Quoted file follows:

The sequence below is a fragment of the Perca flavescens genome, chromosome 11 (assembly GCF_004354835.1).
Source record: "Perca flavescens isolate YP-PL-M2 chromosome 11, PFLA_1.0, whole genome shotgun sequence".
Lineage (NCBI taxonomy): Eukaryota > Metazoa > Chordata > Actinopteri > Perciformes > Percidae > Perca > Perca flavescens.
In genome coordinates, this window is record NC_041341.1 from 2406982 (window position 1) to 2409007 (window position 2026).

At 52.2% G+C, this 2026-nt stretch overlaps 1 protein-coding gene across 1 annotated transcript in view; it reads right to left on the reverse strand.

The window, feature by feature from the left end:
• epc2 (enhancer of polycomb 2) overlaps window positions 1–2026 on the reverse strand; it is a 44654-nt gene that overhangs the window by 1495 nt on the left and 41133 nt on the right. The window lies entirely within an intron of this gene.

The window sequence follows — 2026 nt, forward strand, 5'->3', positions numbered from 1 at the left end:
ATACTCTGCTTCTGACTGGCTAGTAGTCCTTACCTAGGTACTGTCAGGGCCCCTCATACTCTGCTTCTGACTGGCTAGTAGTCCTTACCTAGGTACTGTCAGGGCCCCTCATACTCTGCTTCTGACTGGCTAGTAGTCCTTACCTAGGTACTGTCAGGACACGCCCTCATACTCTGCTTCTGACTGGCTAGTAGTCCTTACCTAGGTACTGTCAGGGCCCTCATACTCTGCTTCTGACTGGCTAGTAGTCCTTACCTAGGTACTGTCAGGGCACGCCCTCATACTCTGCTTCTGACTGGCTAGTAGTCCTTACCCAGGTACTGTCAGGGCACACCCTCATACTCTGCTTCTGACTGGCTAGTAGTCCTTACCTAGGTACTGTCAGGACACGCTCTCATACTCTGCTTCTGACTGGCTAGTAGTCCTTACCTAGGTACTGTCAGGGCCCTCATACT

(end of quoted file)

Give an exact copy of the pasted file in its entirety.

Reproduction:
The sequence below is a fragment of the Perca flavescens genome, chromosome 11 (assembly GCF_004354835.1).
Source record: "Perca flavescens isolate YP-PL-M2 chromosome 11, PFLA_1.0, whole genome shotgun sequence".
Lineage (NCBI taxonomy): Eukaryota > Metazoa > Chordata > Actinopteri > Perciformes > Percidae > Perca > Perca flavescens.
In genome coordinates, this window is record NC_041341.1 from 2406982 (window position 1) to 2409007 (window position 2026).

At 52.2% G+C, this 2026-nt stretch overlaps 1 protein-coding gene across 1 annotated transcript in view; it reads right to left on the reverse strand.

The window, feature by feature from the left end:
• epc2 (enhancer of polycomb 2) overlaps window positions 1–2026 on the reverse strand; it is a 44654-nt gene that overhangs the window by 1495 nt on the left and 41133 nt on the right. The window lies entirely within an intron of this gene.

The window sequence follows — 2026 nt, forward strand, 5'->3', positions numbered from 1 at the left end:
ATACTCTGCTTCTGACTGGCTAGTAGTCCTTACCTAGGTACTGTCAGGGCCCCTCATACTCTGCTTCTGACTGGCTAGTAGTCCTTACCTAGGTACTGTCAGGGCCCCTCATACTCTGCTTCTGACTGGCTAGTAGTCCTTACCTAGGTACTGTCAGGACACGCCCTCATACTCTGCTTCTGACTGGCTAGTAGTCCTTACCTAGGTACTGTCAGGGCCCTCATACTCTGCTTCTGACTGGCTAGTAGTCCTTACCTAGGTACTGTCAGGGCACGCCCTCATACTCTGCTTCTGACTGGCTAGTAGTCCTTACCCAGGTACTGTCAGGGCACACCCTCATACTCTGCTTCTGACTGGCTAGTAGTCCTTACCTAGGTACTGTCAGGACACGCTCTCATACTCTGCTTCTGACTGGCTAGTAGTCCTTACCTAGGTACTGTCAGGGCCCTCATACT